At the same time, however, Gould wrote in "To Walt Whitman," the dedicatory poem to Gems from Walt Whitman, that her goal was not to censor Whitman but to celebrate him for "boldly entering nature's shrine and seeing there no wrong." The full text of the poem is as follows:

O poet bold and free as is the land that gave thee birth!
A pioneer, "immense in passion, pulse and power,"
Who, boldly entering nature's shrine and seeing there no wrong,
Made willing haste to free the world cant-held so long.
Clad in the robe of truth by strong conviction wrought,
Thou wast as true to self as nature.

Thy rhythm is the rhythm of the earth and sea and star,
Stayed only by the hand of universal law.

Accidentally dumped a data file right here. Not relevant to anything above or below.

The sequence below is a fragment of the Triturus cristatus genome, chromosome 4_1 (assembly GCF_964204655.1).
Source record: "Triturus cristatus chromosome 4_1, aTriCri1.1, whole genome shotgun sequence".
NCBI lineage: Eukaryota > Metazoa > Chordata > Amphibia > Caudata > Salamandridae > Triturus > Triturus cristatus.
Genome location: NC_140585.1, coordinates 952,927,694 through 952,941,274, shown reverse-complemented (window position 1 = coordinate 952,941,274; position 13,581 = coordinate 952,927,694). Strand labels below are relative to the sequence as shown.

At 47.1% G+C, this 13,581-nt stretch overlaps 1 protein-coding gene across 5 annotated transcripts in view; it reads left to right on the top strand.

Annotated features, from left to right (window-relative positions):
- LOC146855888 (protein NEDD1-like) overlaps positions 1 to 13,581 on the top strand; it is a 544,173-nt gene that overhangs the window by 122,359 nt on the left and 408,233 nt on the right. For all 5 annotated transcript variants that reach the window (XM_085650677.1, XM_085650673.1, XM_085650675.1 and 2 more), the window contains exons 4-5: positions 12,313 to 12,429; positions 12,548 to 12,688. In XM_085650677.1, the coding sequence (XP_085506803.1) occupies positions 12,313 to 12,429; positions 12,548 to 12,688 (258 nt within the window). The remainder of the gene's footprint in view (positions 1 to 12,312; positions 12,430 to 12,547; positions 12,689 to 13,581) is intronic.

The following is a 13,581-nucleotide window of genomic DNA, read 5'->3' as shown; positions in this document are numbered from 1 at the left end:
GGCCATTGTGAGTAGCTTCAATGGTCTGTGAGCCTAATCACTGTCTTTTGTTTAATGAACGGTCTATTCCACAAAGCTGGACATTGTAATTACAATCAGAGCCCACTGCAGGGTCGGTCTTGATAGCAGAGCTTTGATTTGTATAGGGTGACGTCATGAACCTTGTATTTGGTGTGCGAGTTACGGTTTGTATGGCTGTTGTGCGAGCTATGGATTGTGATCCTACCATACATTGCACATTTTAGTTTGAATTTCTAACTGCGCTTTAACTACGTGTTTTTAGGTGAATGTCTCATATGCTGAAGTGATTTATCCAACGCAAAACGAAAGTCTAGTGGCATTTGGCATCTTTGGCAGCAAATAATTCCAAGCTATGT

Thy art, indeed, knows not nor fears the world's conventional bound
Which feign would limit soul divine to transcribed sound;
Nor does thy thought revolve, but in the orbit free
Of those who seek the whole of being.

The man divine, bound to the perfect law of soul and sense.
This is thy message now, thy legacy for ages hence.9

Whether Gems from Walt Whitman presented a "sanitized" Whitman or a Whitman that is "as true to self as nature," a number of late-nineteenth-century Whitmanites cheered Gould's efforts. John Burroughs, for example, thought that the book was edited with "taste and judgement," and William Sloan Kennedy said, "we need just such a book to make converts with!"10